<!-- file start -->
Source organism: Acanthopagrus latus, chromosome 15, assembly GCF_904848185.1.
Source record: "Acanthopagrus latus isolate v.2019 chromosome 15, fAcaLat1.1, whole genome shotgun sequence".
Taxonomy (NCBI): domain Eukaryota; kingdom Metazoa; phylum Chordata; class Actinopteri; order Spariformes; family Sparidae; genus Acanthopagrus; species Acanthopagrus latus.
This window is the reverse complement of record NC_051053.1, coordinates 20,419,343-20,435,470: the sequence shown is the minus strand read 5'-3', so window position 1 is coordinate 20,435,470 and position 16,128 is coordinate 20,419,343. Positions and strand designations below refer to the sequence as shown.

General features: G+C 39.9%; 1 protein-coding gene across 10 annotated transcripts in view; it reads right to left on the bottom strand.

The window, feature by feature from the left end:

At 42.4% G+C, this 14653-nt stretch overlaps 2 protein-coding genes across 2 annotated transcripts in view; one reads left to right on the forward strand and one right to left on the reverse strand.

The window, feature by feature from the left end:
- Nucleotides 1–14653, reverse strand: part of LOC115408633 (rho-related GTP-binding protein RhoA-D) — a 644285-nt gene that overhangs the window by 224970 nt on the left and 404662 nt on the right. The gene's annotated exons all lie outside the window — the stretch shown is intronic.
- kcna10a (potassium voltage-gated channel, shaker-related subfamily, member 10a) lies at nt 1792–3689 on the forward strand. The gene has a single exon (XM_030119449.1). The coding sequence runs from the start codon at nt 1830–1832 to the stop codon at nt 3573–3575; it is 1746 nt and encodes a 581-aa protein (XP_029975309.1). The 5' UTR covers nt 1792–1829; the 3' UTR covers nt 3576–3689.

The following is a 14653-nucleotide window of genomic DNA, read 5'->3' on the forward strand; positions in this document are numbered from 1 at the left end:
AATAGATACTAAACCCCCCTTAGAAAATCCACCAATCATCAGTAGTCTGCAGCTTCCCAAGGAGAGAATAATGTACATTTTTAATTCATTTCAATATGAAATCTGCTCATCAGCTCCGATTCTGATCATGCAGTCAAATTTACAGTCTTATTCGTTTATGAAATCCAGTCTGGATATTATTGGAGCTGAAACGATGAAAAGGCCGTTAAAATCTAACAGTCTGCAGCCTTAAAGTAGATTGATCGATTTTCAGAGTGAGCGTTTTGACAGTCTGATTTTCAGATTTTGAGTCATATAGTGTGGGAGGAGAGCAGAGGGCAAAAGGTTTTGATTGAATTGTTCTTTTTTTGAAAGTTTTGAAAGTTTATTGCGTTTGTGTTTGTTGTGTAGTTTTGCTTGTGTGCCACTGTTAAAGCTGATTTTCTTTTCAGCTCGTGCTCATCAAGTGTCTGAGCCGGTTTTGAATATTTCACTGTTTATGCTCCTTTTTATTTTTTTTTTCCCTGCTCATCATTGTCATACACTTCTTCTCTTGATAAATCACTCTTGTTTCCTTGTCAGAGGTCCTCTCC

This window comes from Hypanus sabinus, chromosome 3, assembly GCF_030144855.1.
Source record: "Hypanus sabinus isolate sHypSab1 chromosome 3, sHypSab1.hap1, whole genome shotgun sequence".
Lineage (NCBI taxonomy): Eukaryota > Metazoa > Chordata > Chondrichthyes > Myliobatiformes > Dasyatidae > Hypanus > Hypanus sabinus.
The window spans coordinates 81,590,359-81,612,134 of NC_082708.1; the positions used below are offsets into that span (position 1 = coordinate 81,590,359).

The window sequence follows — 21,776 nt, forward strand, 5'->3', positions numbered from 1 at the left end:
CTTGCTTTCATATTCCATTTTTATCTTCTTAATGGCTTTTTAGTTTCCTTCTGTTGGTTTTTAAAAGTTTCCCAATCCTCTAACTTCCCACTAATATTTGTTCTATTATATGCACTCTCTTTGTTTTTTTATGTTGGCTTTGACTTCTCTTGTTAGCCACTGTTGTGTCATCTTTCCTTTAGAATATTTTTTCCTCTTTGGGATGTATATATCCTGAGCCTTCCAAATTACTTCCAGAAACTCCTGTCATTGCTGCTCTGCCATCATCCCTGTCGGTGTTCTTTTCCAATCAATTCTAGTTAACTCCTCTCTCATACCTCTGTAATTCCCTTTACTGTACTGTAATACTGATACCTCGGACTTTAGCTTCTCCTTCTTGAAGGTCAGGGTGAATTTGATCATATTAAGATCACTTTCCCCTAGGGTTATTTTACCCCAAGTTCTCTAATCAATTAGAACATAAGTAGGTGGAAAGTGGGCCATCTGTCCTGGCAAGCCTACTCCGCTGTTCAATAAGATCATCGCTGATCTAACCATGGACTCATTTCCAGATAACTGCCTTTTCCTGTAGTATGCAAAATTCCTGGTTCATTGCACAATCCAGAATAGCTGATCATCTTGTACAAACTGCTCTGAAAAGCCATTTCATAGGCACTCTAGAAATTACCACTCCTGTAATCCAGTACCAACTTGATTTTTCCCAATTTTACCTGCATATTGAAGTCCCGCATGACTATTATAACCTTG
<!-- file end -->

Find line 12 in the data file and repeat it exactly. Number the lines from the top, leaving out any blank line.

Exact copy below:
AATAGATACTAAACCCCCCTTAGAAAATCCACCAATCATCAGTAGTCTGCAGCTTCCCAAGGAGAGAATAATGTACATTTTTAATTCATTTCAATATGAAATCTGCTCATCAGCTCCGATTCTGATCATGCAGTCAAATTTACAGTCTTATTCGTTTATGAAATCCAGTCTGGATATTATTGGAGCTGAAACGATGAAAAGGCCGTTAAAATCTAACAGTCTGCAGCCTTAAAGTAGATTGATCGATTTTCAGAGTGAGCGTTTTGACAGTCTGATTTTCAGATTTTGAGTCATATAGTGTGGGAGGAGAGCAGAGGGCAAAAGGTTTTGATTGAATTGTTCTTTTTTTGAAAGTTTTGAAAGTTTATTGCGTTTGTGTTTGTTGTGTAGTTTTGCTTGTGTGCCACTGTTAAAGCTGATTTTCTTTTCAGCTCGTGCTCATCAAGTGTCTGAGCCGGTTTTGAATATTTCACTGTTTATGCTCCTTTTTATTTTTTTTTTCCCTGCTCATCATTGTCATACACTTCTTCTCTTGATAAATCACTCTTGTTTCCTTGTCAGAGGTCCTCTCC